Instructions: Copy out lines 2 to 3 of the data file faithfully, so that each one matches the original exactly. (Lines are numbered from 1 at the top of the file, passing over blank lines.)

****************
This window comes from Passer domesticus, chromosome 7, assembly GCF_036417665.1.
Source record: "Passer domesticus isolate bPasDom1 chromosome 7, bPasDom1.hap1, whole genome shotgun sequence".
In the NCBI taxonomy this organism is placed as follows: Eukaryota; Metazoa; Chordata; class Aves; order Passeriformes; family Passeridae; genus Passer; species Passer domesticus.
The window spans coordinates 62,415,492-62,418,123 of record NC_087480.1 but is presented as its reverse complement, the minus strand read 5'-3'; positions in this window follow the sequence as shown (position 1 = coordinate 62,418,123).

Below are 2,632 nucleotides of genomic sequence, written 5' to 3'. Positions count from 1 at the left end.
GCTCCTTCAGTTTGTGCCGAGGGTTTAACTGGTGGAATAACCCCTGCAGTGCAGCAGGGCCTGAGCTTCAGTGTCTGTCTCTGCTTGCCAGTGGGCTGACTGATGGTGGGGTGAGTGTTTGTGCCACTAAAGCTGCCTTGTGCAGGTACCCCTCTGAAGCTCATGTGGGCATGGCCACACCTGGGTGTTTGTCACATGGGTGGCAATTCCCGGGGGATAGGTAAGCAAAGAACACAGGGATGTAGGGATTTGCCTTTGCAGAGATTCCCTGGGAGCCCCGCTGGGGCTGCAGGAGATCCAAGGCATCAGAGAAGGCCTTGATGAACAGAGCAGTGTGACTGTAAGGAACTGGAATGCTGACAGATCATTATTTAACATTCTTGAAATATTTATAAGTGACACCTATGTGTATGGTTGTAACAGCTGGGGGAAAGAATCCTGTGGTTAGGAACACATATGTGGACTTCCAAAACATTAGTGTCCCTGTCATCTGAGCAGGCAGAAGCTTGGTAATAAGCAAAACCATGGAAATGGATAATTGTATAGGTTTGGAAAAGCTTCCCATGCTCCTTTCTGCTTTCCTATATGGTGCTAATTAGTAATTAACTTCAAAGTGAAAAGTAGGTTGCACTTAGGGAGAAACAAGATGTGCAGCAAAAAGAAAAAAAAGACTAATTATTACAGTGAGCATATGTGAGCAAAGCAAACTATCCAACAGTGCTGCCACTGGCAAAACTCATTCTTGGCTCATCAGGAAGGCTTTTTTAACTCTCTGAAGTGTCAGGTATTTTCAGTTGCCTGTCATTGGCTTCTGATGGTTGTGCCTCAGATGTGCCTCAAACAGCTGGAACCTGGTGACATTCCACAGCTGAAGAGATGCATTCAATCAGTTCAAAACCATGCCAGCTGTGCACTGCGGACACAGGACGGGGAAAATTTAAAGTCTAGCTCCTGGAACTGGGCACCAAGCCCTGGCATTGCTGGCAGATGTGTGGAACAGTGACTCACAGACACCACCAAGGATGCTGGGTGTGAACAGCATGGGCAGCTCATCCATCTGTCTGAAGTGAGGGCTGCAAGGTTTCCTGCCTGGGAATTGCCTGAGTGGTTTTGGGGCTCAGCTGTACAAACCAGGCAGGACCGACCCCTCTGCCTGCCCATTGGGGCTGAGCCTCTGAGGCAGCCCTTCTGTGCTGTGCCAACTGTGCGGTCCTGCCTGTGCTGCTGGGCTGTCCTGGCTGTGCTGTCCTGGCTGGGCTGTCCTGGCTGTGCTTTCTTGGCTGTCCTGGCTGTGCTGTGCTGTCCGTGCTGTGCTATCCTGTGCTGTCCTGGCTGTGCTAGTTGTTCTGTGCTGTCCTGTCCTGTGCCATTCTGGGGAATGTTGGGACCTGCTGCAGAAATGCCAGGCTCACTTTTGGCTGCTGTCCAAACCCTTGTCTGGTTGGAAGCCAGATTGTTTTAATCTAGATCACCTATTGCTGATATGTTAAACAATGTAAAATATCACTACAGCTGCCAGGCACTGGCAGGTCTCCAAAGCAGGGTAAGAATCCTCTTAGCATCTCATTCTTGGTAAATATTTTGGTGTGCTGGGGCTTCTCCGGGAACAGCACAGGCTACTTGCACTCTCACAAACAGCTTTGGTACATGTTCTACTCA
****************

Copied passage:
Source record: "Passer domesticus isolate bPasDom1 chromosome 7, bPasDom1.hap1, whole genome shotgun sequence".
In the NCBI taxonomy this organism is placed as follows: Eukaryota; Metazoa; Chordata; class Aves; order Passeriformes; family Passeridae; genus Passer; species Passer domesticus.